Google and Microsoft joined forces with energy companies to start exchanging hourly credits for electricity zero carbon emissions next year, a critical step in its quest to eventually feed your data centers without fossil fuels that emit greenhouse gases.
The tech giants, along with Constellation Energy Corp. and AES Corp., are helping develop a platform to trade so-called granular certificates (carbon-free energy credits for specific locations at specific times) as futures contracts on the Intercontinental Exchange, according to to LevelTen Energy, the energy trading platform developer leading the initiative.
Tech companies could buy clean energy credits for the hours and seasons they need, and also sell additional credits they don’t need. Ultimately, anyone will be able to buy or sell credits and the goal is for the contracts to help increase the production of carbon-free energy at the times when the grid needs it most.
This will help boost investments in clean energy directly into the networks used by data centers and other corporate buyers, allowing them to pay a premium for carbon-free energy during specific hours of the day and times of the year, said LevelTen CEO Bryce Smith.
Companies are willing to pay premiums to create incentives to ensure zero-emission energy. available carbon during hot summer afternoons or after sunset. Those premiums would decline over time with the new supply, said Mason Enmett, senior vice president of public policy at Constellation Energy Corp, the largest U.S. producer of carbon-free energy thanks to its nuclear power fleet.
“We need to send price signals for clean energy generation at all hours of the day and in all places“said Smith. “There is no doubt that the demand is in the multi-gigawatt range and it is yet to be determined how quickly we will be able to increase the coupling between buyers and sellers.”
Until now, major energy buyers, such as technology companies that operate data centers, have purchased clean energy credits annually. Those credits tend to be independent of location, time of day, or even year. In practice, that means a large energy user on the east coast that relies primarily on a grid that uses fossil fuels in 2023 can offset those emissions using solar energy credits produced in Nevada in 2023.
However, traditional renewable energy credits like that have not lived up to their promise of displacing energy from polluting fossil fuel plants. In many places it is already cheaper to build wind and solar farms than coal and gas plants. That means that purchasing renewable energy credits rarely incentivizes the creation of clean energy sources to displace dirty ones..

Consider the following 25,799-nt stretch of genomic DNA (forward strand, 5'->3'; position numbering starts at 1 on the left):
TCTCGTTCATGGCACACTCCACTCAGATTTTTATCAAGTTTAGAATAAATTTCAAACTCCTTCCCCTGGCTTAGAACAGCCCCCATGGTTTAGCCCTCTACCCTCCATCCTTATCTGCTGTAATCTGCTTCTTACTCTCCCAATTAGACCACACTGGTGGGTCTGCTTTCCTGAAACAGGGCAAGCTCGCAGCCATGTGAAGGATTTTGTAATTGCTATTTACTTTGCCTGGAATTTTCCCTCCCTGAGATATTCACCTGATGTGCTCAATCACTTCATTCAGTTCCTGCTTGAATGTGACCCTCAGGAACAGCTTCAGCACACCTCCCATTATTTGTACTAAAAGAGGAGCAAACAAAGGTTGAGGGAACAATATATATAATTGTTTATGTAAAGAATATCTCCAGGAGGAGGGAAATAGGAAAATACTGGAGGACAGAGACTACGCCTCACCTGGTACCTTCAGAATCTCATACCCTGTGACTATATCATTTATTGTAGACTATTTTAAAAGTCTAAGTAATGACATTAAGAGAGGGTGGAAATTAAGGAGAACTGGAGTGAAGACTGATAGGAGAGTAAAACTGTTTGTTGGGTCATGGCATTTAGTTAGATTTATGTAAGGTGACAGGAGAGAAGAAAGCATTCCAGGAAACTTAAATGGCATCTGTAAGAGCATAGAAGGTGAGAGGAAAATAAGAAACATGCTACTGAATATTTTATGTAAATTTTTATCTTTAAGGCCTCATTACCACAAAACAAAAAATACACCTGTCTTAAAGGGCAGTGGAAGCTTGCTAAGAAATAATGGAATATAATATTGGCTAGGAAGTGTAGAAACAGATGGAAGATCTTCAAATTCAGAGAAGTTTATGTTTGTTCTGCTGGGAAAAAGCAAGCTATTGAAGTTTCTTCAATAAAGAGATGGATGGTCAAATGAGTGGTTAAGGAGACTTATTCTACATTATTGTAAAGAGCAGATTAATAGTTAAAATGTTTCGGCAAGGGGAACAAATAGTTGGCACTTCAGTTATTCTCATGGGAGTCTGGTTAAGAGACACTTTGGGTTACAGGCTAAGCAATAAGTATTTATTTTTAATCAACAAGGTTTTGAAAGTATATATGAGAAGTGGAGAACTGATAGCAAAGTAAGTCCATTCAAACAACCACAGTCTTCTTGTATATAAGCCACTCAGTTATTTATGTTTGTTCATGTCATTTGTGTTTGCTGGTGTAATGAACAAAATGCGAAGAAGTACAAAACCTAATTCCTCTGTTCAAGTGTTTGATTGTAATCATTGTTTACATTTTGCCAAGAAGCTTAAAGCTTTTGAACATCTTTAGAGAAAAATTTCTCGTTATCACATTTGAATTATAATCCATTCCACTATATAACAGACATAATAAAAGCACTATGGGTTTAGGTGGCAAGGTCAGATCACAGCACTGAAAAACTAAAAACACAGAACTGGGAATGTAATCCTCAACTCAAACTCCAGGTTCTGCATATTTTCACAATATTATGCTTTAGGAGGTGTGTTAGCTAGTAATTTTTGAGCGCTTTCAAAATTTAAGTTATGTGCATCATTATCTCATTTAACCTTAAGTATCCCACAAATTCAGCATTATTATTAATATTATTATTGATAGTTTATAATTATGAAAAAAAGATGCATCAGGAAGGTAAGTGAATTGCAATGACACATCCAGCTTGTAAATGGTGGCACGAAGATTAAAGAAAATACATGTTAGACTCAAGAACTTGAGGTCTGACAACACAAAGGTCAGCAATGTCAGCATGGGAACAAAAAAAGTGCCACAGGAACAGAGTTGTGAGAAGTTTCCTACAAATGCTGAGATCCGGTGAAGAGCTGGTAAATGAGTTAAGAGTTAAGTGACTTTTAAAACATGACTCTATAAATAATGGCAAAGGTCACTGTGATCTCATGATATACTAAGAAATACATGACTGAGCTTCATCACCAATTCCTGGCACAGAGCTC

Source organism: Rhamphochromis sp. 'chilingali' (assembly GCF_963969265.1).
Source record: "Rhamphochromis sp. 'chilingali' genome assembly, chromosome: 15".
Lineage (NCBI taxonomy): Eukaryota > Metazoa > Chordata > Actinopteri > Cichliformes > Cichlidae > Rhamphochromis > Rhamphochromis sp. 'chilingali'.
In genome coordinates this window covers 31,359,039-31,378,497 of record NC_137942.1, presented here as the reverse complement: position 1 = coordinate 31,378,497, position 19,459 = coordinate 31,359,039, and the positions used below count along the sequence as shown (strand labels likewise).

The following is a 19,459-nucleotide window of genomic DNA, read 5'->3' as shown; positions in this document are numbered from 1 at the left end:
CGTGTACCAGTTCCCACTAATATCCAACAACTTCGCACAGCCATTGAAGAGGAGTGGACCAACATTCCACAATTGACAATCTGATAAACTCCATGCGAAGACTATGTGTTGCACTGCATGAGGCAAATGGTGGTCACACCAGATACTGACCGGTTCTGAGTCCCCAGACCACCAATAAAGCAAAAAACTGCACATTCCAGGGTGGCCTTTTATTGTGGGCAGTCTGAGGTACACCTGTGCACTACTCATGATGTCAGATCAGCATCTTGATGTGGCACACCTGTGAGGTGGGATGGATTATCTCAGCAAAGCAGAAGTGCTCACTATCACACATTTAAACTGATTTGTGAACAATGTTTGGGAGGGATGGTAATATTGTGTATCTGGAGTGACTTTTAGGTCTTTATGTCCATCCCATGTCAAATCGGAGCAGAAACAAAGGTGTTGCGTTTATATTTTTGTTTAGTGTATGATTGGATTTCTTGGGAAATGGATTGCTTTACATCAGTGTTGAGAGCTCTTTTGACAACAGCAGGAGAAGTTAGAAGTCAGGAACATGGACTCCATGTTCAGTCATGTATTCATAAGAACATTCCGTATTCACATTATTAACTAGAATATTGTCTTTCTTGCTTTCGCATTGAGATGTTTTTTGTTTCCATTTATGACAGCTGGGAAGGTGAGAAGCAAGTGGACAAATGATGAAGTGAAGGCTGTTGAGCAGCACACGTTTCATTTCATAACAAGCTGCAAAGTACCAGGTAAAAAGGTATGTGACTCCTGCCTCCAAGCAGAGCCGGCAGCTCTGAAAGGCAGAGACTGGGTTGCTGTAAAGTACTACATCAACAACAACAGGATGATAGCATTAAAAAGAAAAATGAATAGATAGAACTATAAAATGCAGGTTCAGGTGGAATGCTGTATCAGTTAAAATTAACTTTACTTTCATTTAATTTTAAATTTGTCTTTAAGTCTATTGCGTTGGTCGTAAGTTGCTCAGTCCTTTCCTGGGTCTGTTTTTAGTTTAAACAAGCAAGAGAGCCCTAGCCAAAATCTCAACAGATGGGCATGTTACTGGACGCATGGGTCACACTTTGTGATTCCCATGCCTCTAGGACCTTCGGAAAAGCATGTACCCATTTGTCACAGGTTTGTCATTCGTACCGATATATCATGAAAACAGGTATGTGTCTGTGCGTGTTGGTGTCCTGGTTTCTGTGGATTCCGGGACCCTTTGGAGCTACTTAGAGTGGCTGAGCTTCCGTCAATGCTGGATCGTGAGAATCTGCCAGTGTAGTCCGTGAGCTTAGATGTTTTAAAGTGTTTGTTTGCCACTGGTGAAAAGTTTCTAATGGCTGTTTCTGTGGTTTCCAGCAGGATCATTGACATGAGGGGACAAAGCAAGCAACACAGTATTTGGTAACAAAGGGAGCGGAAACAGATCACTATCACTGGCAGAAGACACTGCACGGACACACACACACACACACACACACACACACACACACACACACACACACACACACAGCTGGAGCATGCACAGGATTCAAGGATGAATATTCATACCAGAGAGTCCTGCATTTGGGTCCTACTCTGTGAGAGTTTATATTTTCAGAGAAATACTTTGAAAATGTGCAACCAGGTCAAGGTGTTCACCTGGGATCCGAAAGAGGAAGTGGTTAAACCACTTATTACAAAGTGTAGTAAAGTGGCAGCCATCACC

Purchasing tranches of hourly credits for specific locations could help address this issue, although it will depend on how the market is structured to ensure that purchases actually result in a reduction in emissions.
Last week, the United States joined a United Nations pact to match every hour of energy use with carbon-free sources. Putting a value on credits per hour will create incentives to build that clean energy where and when it is needed most, members of the new group said in a statement shared with Bloomberg Green.
Alliance members plan to launch two types of quarterly auctions to sell credits as seasonal slotswhich will be traded as futures contracts on the Intercontinental Exchange, along with hourly spot contracts, said Jason Tundermann, LevelTen’s chief operating officer.
Like any other bagged product, These contracts can be traded until expiration or, in this case, until a homeowner withdraws the credits to put toward their clean energy goals. There will be three groups of credits: those generated by wind, solar and battery projects; those of nuclear and hydroelectric energy; and those linked to independent storage, Tundermann said. Over time, the latter could include green hydrogen produced from certified clean energy sources.
LevelTen, formed in 2016, operates the largest platform for executing power purchase agreements for renewable projects. The market has helped reduce the time it takes for renewable energy developers and corporate buyers reach agreements that last between 10 and 20 years and as little as 18 months.